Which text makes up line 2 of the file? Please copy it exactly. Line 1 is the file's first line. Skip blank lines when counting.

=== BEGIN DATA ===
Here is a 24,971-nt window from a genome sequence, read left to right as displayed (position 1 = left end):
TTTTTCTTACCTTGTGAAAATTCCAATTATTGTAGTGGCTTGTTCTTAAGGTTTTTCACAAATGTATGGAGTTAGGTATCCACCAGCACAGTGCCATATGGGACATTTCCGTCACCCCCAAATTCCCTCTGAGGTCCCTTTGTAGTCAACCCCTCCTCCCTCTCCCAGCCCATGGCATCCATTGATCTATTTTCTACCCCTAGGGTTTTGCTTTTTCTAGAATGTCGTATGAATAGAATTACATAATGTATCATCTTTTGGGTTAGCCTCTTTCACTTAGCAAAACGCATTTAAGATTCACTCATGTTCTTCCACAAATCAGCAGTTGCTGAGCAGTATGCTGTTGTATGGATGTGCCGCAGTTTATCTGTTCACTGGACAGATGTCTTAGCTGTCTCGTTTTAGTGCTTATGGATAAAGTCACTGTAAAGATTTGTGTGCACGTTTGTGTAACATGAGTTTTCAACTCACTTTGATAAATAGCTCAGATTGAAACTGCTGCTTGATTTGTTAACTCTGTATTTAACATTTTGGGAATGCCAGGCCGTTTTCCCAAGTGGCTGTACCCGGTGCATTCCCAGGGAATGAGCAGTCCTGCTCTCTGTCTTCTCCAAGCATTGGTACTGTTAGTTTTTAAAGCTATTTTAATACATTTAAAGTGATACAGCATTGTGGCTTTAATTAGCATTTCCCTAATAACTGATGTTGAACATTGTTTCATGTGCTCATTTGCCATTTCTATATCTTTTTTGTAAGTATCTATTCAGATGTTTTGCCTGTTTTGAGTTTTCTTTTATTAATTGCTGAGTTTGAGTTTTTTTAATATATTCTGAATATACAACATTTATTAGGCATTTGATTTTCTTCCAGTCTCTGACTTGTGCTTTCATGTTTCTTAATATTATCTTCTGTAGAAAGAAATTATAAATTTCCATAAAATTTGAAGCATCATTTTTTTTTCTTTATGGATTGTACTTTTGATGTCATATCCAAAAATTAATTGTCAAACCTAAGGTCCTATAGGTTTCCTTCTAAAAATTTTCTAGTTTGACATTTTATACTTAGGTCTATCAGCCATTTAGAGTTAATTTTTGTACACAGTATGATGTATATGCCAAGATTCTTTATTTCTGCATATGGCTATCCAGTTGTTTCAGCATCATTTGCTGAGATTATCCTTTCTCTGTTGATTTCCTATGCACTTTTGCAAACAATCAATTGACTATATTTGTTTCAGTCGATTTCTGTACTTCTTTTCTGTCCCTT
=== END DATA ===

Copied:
TTTTTCTTACCTTGTGAAAATTCCAATTATTGTAGTGGCTTGTTCTTAAGGTTTTTCACAAATGTATGGAGTTAGGTATCCACCAGCACAGTGCCATATGGGACATTTCCGTCACCCCCAAATTCCCTCTGAGGTCCCTTTGTAGTCAACCCCTCCTCCCTCTCCCAGCCCATGGCATCCATTGATCTATTTTCTACCCCTAGGGTTTTGCTTTTTCTAGAATGTCGTATGAATAGAATTACATAATGTATCATCTTTTGGGTTAGCCTCTTTCACTTAGCAAAACGCATTTAAGATTCACTCATGTTCTTCCACAAATCAGCAGTTGCTGAGCAGTATGCTGTTGTATGGATGTGCCGCAGTTTATCTGTTCACTGGACAGATGTCTTAGCTGTCTCGTTTTAGTGCTTATGGATAAAGTCACTGTAAAGATTTGTGTGCACGTTTGTGTAACATGAGTTTTCAACTCACTTTGATAAATAGCTCAGATTGAAACTGCTGCTTGATTTGTTAACTCTGTATTTAACATTTTGGGAATGCCAGGCCGTTTTCCCAAGTGGCTGTACCCGGTGCATTCCCAGGGAATGAGCAGTCCTGCTCTCTGTCTTCTCCAAGCATTGGTACTGTTAGTTTTTAAAGCTATTTTAATACATTTAAAGTGATACAGCATTGTGGCTTTAATTAGCATTTCCCTAATAACTGATGTTGAACATTGTTTCATGTGCTCATTTGCCATTTCTATATCTTTTTTGTAAGTATCTATTCAGATGTTTTGCCTGTTTTGAGTTTTCTTTTATTAATTGCTGAGTTTGAGTTTTTTTAATATATTCTGAATATACAACATTTATTAGGCATTTGATTTTCTTCCAGTCTCTGACTTGTGCTTTCATGTTTCTTAATATTATCTTCTGTAGAAAGAAATTATAAATTTCCATAAAATTTGAAGCATCATTTTTTTTTCTTTATGGATTGTACTTTTGATGTCATATCCAAAAATTAATTGTCAAACCTAAGGTCCTATAGGTTTCCTTCTAAAAATTTTCTAGTTTGACATTTTATACTTAGGTCTATCAGCCATTTAGAGTTAATTTTTGTACACAGTATGATGTATATGCCAAGATTCTTTATTTCTGCATATGGCTATCCAGTTGTTTCAGCATCATTTGCTGAGATTATCCTTTCTCTGTTGATTTCCTATGCACTTTTGCAAACAATCAATTGACTATATTTGTTTCAGTCGATTTCTGTACTTCTTTTCTGTCCCTT